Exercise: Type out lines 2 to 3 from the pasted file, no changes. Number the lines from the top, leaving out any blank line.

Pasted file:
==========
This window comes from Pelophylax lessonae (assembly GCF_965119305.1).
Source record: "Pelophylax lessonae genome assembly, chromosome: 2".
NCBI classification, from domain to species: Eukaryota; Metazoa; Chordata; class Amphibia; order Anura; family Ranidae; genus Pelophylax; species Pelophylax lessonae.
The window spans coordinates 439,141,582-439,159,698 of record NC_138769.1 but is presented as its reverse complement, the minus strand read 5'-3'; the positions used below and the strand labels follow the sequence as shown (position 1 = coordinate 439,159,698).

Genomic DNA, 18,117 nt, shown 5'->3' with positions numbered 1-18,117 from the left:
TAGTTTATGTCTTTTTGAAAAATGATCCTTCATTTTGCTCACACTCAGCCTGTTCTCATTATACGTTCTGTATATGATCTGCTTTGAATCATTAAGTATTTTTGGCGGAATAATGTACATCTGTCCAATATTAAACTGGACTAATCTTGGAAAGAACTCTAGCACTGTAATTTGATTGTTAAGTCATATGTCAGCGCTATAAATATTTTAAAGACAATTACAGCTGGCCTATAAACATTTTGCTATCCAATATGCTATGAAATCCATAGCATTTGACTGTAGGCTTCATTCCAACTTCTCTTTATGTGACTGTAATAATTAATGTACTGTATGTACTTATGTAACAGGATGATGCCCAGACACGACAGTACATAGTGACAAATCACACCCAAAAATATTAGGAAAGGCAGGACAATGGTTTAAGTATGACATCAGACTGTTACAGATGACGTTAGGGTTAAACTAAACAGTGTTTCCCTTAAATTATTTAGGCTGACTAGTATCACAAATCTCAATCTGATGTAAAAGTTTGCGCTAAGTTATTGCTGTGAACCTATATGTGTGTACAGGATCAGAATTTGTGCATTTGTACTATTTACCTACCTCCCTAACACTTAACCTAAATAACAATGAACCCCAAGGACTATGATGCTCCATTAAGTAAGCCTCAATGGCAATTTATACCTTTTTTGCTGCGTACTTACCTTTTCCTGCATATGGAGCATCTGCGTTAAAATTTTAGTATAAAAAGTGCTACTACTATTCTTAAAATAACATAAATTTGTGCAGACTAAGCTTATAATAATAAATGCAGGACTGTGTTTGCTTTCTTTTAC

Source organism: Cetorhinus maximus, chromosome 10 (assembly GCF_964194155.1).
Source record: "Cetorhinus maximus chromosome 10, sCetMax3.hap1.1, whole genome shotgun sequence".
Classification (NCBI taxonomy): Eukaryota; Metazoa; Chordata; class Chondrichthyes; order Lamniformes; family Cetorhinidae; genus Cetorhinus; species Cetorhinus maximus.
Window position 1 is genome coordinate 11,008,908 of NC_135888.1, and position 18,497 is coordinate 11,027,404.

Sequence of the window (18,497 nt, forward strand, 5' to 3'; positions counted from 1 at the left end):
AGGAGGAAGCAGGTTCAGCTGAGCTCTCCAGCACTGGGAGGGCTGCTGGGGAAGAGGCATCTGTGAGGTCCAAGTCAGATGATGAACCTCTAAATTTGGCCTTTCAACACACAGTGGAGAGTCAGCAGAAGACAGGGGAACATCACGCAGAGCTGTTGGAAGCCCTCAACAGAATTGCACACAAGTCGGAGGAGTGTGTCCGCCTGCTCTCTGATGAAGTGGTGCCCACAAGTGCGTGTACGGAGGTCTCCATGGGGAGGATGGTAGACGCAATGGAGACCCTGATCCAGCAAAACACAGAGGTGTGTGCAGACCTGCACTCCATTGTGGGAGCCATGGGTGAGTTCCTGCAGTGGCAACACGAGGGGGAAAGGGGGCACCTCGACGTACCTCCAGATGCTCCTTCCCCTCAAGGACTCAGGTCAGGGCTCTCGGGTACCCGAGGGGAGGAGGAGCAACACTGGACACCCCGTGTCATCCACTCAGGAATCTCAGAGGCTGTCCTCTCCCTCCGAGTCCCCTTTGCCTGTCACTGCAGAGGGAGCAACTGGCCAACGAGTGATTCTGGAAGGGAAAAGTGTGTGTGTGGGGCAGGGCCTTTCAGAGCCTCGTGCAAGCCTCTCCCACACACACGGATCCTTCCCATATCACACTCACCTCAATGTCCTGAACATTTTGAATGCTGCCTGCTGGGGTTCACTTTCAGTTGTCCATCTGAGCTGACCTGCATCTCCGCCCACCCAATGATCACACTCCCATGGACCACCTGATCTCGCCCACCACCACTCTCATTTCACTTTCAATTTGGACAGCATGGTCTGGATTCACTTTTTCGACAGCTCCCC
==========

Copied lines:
Source record: "Pelophylax lessonae genome assembly, chromosome: 2".
NCBI classification, from domain to species: Eukaryota; Metazoa; Chordata; class Amphibia; order Anura; family Ranidae; genus Pelophylax; species Pelophylax lessonae.